Career education program at Palomar’s Escondido Education Center gives students the option of a “workforce ready” certificate in as little as six months, a full Certificate of Achievement, or an Associate of Science.
ESCONDIDO — Inside a new classroom and student laboratory at the Palomar College Escondido Center, dozens of students are learning how to maintain and troubleshoot the complex—and increasingly high-tech—systems that keep people comfortable every day.
Air Conditioning, Heating and Refrigeration (ACR) is Palomar’s newest career education program, and it aims to provide students with the skills they need to enter a thriving job market as soon as possible. Certificate options start with a “workforce ready” endorsement that requires students to take four classes, potentially in as little as one semester.
“Every building and every home has at least a refrigerator and an air conditioner,” said Ed Kirk, one of the ACR instructors, who has 45 years of experience in the trade. “It’s a large job market out there. And it’s wide open. Talking to contractors, one comment I get pretty regularly is that they can’t grow their business because they can’t find enough technicians to do the work.”
The ACR program launched during the current Fall 2019 semester, with enrollment of more than 120 students across four classes covering mechanical, electrical, heating and air conditioning systems. The new classroom and state-of-the-art lab are in adjoining rooms, and are outfitted with the latest technology for students to develop cutting-edge skill sets.
“Demand is really quite high, because there’s very little training out there,” said Kirk. “And these are transferable skills—you learn electrical systems, automation, and controls involving computers.”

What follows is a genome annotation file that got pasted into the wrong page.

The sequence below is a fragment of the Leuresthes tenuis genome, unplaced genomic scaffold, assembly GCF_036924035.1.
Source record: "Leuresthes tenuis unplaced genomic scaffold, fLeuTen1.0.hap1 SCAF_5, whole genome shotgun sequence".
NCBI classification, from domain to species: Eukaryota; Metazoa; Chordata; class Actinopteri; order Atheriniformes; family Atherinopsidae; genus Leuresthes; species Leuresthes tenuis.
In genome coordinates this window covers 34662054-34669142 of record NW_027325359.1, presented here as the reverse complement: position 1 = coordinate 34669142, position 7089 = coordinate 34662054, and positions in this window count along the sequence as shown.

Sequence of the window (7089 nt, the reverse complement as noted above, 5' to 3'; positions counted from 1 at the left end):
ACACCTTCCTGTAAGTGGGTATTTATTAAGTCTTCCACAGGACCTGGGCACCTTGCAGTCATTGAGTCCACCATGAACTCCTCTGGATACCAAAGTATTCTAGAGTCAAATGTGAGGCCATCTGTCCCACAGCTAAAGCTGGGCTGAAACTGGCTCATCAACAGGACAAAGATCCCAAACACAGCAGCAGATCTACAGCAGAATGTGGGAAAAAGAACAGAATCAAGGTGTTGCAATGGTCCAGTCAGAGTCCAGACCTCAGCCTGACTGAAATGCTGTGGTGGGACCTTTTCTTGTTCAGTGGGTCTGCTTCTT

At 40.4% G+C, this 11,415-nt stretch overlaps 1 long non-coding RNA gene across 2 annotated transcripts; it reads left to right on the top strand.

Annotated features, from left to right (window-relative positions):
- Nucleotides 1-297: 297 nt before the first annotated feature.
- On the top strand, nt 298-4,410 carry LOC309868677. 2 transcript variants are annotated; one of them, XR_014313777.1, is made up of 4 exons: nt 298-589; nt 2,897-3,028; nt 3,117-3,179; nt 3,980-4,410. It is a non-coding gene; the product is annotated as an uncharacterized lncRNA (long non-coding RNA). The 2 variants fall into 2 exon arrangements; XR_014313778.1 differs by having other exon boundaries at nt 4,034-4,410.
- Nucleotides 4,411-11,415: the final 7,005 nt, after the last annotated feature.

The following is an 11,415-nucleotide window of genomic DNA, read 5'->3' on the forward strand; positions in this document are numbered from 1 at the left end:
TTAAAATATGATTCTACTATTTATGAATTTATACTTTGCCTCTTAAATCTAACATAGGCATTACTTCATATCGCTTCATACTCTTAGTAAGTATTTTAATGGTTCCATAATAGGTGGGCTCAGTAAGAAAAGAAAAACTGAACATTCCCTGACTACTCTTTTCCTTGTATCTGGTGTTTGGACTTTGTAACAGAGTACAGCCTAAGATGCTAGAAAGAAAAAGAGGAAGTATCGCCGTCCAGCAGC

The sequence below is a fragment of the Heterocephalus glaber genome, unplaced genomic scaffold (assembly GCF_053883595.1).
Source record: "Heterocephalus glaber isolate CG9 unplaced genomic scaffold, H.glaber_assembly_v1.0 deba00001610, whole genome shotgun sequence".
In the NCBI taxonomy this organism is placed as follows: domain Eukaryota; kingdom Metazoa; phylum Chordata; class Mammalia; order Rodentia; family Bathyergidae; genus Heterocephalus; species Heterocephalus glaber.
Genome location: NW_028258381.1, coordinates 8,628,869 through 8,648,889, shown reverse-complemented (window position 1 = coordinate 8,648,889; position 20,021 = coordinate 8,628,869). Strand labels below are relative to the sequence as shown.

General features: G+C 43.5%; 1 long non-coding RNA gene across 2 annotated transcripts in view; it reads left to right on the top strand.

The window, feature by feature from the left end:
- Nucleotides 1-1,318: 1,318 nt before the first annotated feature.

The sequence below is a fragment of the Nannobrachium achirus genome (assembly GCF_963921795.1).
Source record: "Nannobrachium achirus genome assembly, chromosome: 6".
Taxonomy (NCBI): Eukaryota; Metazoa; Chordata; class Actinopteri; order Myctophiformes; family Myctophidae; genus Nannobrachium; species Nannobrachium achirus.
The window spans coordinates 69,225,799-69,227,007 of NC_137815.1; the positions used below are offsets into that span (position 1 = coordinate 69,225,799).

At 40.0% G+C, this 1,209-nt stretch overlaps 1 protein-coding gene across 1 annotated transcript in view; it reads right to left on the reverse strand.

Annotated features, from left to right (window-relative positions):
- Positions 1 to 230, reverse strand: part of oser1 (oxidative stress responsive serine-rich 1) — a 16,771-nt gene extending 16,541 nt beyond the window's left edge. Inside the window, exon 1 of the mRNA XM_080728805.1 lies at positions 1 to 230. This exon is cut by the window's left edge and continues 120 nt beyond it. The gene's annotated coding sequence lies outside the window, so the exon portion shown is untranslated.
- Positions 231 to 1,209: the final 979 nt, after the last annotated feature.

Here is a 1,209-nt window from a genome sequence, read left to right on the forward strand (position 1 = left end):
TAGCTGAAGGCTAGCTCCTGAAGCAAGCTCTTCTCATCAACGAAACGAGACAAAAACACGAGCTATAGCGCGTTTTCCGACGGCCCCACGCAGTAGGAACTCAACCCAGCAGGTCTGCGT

Lisa Profeta, one of the first students to enroll, came to Palomar already employed full-time as a facilities manager for a local biotech company. She said she learned basic maintenance on the job—with some 53 HVAC units under her care—but sought out Palomar’s ACR program to make herself more valuable in the workforce.
“I now have a marketable skill that looks good on my resume and gives me wider job opportunities,” Profeta said. “I love the program so far. It’s a mixture of lecture, theory and hands-on. Both of my instructors have been in the field for decades.”
“In my field, there are all types of systems that require refrigeration,” she went on, explaining that she enrolled to learn more about how these commercial units work: “How to diagnose, troubleshoot and repair them, which ultimately will save my company money.”
Kirk said the technical skills have become increasingly important in the HVAC industry in recent years: “Now, everything’s automated and you work off your iPad or iPhone, so it’s a high-tech industry that requires a lot of skills. Most people really underestimate what we do.”
Kirk has taught in the heating and air conditioning trade for two decades, and helped design the new ACR program.
“I love it,” Kirk said of being in the classroom at Palomar. “The new generation is hungry for knowledge and to learn the skills. It’s a good group of people.”